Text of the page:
4. Process headers and, if the node is the ultimate receipient, the body of the message.
  5. If the node is acting as an intermediary remove headers targetted at the node and forward the message.

Versioning Mechanism

SOAP 1.2 adds semantics for deailing with messages from different versions of SOAP:

Upgrade Header

SOAP 1.2 adds an Upgrade header that is used to carry the supported envelope versions when a node reports a "VersionMismatch" fault. An example is shown below.

<V:Upgrade xmlns:V="http://www.w3.org/2001/12/soap-envelope">
  <envelope
    qname="ns1:Envelope" 
    xmlns:ns1="http://schemas.xmlsoap.org/soap/envelope/"/>
  <envelope
    qname="ns2:Envelope" 
    xmlns:ns2="http://www.w3.org/2001/12/soap-envelope"/>
</V:Upgrade>

Binding Framework

SOAP 1.1 defines a single binding to HTTP. SOAP 1.2 defines an abstract binding framework that:

SOAP 1.2 also defines a concrete binding to HTTP and a non-normative email binding.

Encoding

SOAP 1.2 provides a similar but simplified version of the encoding provided by SOAP 1.1. The following subsections describes the differences.

encodingStyle Attribute

In SOAP 1.2 the encodingStyle attribute may only be used on child elements of the Body, Header and fault Detail elements. In SOAP 1.1, the attribute is allowed on any element in the envelope.

Multi-reference Values

In SOAP 1.2 multireference values may be encoded in-place rather than as "top-level" elements. Table 4 illustrates this.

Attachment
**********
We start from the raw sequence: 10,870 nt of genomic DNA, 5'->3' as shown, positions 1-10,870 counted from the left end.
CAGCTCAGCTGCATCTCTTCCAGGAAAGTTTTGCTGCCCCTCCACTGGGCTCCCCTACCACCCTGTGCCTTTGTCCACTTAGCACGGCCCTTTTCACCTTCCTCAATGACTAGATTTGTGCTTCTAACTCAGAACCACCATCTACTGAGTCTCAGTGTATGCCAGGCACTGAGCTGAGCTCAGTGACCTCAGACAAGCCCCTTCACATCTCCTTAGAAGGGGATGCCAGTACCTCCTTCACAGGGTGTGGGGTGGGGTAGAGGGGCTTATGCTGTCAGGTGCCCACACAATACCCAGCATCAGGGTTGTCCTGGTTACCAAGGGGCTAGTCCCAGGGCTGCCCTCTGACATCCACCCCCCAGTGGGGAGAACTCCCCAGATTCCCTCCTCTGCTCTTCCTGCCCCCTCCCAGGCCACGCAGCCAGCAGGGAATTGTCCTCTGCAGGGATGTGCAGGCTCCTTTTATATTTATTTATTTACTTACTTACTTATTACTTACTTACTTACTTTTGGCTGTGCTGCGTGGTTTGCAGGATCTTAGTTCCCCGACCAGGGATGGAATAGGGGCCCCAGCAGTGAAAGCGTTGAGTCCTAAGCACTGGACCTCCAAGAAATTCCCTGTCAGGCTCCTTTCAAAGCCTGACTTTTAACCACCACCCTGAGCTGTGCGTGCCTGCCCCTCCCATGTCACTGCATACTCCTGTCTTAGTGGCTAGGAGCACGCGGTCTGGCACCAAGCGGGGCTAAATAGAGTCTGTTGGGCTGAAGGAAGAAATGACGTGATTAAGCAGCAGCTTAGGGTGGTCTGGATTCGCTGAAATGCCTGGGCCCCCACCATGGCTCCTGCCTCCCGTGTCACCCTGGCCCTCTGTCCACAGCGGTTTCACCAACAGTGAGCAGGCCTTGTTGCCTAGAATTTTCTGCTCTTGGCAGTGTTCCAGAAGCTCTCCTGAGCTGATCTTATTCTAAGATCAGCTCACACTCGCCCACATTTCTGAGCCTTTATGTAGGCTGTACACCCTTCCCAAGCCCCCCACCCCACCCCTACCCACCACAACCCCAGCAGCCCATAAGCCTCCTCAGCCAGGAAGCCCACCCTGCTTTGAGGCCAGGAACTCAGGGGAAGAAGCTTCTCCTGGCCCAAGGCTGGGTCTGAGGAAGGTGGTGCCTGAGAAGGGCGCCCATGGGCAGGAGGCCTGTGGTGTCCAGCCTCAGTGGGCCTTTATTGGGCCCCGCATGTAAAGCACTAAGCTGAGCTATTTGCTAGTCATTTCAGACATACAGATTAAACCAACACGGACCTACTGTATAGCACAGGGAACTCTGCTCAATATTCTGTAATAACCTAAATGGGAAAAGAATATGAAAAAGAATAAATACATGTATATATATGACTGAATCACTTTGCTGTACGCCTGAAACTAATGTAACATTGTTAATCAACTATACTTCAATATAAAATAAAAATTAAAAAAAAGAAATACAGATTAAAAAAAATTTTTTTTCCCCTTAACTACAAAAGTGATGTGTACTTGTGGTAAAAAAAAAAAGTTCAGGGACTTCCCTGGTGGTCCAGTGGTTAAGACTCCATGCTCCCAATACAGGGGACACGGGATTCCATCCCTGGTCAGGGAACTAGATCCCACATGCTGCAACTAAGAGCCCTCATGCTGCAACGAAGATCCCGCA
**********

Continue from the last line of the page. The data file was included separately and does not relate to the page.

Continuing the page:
SOAP 1.1SOAP 1.2
<e:Books>
  <e:Book>
    <title>My Life and Work
    </title>
    <author href="#henryford" />
  </e:Book>
  <e:Book>
    <title>Today and Tomorrow
    </title>
    <author href="#henryford" />
  </e:Book>
</e:Books>
<author id="henryford">
 <name>Henry Ford</name>
</author>
<e:Books>
   <e:Book>
      <title>My Life and Work</title>
      <author id="henryford" >
         <name>Henry Ford</name>
      </author>
   </e:Book>
   <e:Book>
      <title>Today and Tomorrow</title>
      <author ref="henryford" />
   </e:Book>
</e:Books>
Table 4

References

Graph edges in SOAP encoding are represented differently in SOAP 1.1 and SOAP 1.2. Table 5 illustrates this.

SOAP 1.1SOAP 1.2
Attributehrefref
Typeuri-referenceIDREF
Examples#henryford, http://example.com/picture.gifhenryford
Table 5

Arrays

SOAP 1.1 partially transmitted and sparse arrays have been removed in SOAP 1.2. In addition the SOAP 1.1 arrayType attribute has been replaced with itemType and arraySize attributes. Table 6 illustrates this.

SOAP 1.1SOAP 1.2
<numbers enc:arrayType="xs:int[2]">
  <number>3</number> 
  <number>4</number> 
</numbers>
<numbers enc:itemType="xs:int" enc:arraySize="2">
  <number>3</number>
  <number>4</number>
</numbers>
Table 6

Application to XML Name Mapping

SOAP 1.2 defines an algorithm for mapping between application and XML names. This is required due to restrictions on allowed element names in XML.

Serialisation Roots

SOAP 1.1 included a root attribute that could be used to mark roots of an encoded graph. SOAP 1.2 removes this attribute. See RPC Encoding Constraint for details of how to determine the element that represents an RPC invocation or response.

Omitted Accessors

In SOAP 1.2 an omitted accessor is equivalent to NIL. The semantics of a NIL accessor are explicitly application dependent.

RPC